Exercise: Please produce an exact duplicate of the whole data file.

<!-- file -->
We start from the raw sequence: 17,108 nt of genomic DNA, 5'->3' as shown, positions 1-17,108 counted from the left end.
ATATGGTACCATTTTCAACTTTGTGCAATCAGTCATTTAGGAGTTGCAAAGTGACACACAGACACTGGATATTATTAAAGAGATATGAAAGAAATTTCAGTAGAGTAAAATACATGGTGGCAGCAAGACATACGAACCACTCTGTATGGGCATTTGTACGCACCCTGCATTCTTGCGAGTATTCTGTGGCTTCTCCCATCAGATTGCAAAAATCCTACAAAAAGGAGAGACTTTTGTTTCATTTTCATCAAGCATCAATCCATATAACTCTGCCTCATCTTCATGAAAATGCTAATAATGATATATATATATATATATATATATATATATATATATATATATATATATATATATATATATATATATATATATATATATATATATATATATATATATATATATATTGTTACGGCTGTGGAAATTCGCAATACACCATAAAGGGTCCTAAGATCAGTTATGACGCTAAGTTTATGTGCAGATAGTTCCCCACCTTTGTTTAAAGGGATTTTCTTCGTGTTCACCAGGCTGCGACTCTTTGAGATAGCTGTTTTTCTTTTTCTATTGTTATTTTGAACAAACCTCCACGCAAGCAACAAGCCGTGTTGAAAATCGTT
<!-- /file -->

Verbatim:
We start from the raw sequence: 17,108 nt of genomic DNA, 5'->3' as shown, positions 1-17,108 counted from the left end.
ATATGGTACCATTTTCAACTTTGTGCAATCAGTCATTTAGGAGTTGCAAAGTGACACACAGACACTGGATATTATTAAAGAGATATGAAAGAAATTTCAGTAGAGTAAAATACATGGTGGCAGCAAGACATACGAACCACTCTGTATGGGCATTTGTACGCACCCTGCATTCTTGCGAGTATTCTGTGGCTTCTCCCATCAGATTGCAAAAATCCTACAAAAAGGAGAGACTTTTGTTTCATTTTCATCAAGCATCAATCCATATAACTCTGCCTCATCTTCATGAAAATGCTAATAATGATATATATATATATATATATATATATATATATATATATATATATATATATATATATATATATATATATATATATATATATATATATATATATATATATATATATTGTTACGGCTGTGGAAATTCGCAATACACCATAAAGGGTCCTAAGATCAGTTATGACGCTAAGTTTATGTGCAGATAGTTCCCCACCTTTGTTTAAAGGGATTTTCTTCGTGTTCACCAGGCTGCGACTCTTTGAGATAGCTGTTTTTCTTTTTCTATTGTTATTTTGAACAAACCTCCACGCAAGCAACAAGCCGTGTTGAAAATCGTT